Meet the team: James Overington
An interview with James, Water Policy Officer
07 April 2022
James joined us at the end of 2021 as a Water Policy Officer. We asked James about his role and how he believes he can have a positive influence in wild fish conservation.
What was your background prior to joining S&TC?
Previously, I formed part of an advisory team for ThamesWey Ltd, a sustainable development firm. In this role I provided green energy advice to homeowners as part of a government financed project to tackle fuel poverty and decarbonise domestic housing. Prior to this, I carried out conservation work on behalf of several environmental organisations including ZSL, The Wildlife Trust, RSPB and Global Vision International. My academic background is in Ecology, Politics and Law.
Tell us about your new role?
Being proactive in identifying and challenging current and future threats to the freshwater environment is central to my role. This is achieved by closely monitoring the evolving state of government decision making and related developments unfolding in the private sector. It also involves scrutinising environmental legislation and bodies to help identify areas of protection that are failing. I also support the growth of SmartRivers as we employ our findings to engage with stakeholders and drive regional action.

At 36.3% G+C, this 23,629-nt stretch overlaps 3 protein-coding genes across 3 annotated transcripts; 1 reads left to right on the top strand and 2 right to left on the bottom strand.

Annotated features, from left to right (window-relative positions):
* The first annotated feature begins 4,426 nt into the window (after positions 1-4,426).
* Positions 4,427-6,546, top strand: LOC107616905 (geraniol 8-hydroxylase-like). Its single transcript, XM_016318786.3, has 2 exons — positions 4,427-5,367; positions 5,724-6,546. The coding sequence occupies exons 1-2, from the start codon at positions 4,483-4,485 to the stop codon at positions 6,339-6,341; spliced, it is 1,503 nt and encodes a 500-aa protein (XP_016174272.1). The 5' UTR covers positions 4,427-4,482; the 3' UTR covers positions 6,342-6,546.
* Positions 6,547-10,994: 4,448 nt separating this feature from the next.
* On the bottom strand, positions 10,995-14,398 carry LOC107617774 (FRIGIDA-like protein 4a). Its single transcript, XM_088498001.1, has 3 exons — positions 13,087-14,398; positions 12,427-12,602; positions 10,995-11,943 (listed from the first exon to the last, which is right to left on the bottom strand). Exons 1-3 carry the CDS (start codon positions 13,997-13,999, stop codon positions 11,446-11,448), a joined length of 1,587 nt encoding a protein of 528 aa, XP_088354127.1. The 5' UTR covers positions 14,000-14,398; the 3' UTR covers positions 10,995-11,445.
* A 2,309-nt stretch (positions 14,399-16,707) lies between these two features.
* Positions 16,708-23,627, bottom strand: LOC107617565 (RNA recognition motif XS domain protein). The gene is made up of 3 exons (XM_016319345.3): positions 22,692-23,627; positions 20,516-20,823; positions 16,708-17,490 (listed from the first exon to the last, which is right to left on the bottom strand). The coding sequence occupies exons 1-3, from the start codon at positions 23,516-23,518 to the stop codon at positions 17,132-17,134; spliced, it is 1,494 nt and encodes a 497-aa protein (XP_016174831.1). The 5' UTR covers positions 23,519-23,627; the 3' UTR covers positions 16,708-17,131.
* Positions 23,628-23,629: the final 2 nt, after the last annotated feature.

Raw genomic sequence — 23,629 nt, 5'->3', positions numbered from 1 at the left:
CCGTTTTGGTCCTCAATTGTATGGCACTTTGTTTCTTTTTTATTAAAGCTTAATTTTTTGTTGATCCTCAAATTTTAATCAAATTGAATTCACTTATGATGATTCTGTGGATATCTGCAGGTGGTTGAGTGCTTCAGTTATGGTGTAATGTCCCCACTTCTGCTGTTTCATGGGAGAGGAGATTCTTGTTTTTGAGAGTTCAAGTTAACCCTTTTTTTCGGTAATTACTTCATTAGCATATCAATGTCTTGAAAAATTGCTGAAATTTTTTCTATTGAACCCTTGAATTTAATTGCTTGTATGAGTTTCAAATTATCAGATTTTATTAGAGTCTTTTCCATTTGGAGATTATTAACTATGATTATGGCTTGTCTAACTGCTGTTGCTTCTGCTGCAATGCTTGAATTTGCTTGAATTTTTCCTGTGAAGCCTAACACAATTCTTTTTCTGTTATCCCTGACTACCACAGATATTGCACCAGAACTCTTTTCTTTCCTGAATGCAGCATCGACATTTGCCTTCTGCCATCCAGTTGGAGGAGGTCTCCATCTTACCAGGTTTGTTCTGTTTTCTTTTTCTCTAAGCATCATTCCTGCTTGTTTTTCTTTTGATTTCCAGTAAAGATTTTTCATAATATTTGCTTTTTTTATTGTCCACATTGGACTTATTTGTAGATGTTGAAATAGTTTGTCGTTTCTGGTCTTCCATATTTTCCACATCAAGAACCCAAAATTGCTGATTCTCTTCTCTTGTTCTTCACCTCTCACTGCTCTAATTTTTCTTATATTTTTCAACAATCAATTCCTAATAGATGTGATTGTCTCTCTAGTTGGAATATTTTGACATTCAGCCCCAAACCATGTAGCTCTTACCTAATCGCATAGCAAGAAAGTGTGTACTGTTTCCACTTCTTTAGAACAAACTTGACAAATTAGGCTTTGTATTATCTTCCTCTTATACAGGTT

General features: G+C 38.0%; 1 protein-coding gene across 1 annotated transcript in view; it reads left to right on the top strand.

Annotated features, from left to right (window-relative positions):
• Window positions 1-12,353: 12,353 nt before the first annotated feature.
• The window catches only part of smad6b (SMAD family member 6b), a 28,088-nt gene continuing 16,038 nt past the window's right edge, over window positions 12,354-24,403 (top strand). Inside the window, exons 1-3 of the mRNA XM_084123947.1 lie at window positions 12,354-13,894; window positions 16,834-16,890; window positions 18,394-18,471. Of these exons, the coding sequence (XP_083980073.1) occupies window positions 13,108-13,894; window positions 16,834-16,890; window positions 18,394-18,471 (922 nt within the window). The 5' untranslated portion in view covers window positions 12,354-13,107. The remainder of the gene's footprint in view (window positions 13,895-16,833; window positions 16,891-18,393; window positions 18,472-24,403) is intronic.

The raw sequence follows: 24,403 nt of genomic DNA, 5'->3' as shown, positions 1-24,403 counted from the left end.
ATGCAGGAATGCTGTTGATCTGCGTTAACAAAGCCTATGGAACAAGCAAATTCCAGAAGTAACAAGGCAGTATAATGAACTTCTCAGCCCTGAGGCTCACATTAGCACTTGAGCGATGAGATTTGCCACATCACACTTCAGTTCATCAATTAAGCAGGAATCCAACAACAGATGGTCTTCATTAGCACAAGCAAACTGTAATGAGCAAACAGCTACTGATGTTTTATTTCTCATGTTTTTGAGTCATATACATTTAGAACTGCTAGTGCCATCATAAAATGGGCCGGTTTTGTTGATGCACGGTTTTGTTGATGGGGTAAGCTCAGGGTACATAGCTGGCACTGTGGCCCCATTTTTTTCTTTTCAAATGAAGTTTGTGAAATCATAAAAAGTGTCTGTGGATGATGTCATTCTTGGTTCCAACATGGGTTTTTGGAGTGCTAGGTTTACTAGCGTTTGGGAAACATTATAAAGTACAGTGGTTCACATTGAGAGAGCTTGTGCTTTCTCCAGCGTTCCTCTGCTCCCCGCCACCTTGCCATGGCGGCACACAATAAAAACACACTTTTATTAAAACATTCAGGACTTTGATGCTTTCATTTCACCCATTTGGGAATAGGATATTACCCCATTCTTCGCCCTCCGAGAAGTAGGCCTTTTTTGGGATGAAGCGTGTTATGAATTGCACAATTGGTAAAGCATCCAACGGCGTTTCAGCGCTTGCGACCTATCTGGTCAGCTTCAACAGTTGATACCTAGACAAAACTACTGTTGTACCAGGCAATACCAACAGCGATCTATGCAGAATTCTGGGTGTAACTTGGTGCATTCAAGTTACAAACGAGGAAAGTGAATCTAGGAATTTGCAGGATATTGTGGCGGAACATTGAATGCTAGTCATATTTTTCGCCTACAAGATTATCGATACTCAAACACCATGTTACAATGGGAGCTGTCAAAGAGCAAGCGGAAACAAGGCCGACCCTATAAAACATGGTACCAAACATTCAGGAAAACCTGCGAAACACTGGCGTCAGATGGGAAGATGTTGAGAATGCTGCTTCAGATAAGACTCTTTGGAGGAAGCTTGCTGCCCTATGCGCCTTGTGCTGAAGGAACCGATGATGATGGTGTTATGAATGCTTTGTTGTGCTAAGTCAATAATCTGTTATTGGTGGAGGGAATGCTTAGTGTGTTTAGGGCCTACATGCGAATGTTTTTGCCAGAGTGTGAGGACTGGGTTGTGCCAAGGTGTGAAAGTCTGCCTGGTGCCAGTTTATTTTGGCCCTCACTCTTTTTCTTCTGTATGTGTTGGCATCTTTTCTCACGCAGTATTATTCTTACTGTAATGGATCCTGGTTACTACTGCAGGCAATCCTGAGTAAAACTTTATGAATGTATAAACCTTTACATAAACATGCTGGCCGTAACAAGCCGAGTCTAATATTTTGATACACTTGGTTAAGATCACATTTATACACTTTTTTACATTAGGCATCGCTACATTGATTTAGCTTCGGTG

How do you think your role can have a positive influence for wild fish and their conservation?
Wild fish are exposed to increasing pressures, so too are their habitats which continues to drive a decline in species populations. My role will focus on trying to alleviate these pressures at a local, regional, and national scale. Working collaboratively with interest groups, we will spotlight illegal activity, lobby for national water policy change and champion wild fish protection. Wild fish, particularly salmon and trout, thrive in clean, flowing water. Consequently, my current focus is on tackling pressures from over-abstraction and pollution.
Your favourite freshwater species, and why?
Water crowfoot (Ranunculus spp) - an abundant macrophyte that forms long floating matts across river channels - and its impact on rivers both structurally and ecologically. Water crowfoot is an autogenic engineer as it alters the environment around it by modifying water flow and promoting fine sediment deposition. This provides conditions for other species of macrophyte to become established, creating a more complex river habitat. In turn, this increases the abundance and diversity of invertebrates. Wild fish greatly benefit from the shelter water crowfoot provides as well as the food it can support, particularly juvenile salmon. Poor management and pollution are the greatest threats to this species.
Our environment, particularly our freshwater environment, is facing unprecedented pressure. For me, being complicit is no longer an option. This is a view collectively shared by the devoted team at S&TC, an evolving organisation that has the ingenuity and fortitude to address these tough issues head-on. With over 115 years of campaigning heritage and a passionate supporter base, S&TC can provide its staff with a secure platform from which to uncompromisingly defend wild fish and their watery environment. SmartRivers – and its capavity to inform and underpin policy work - was of notable interest to me from a citizen science point of view, enabling bottom-up decision making (which is important to me!).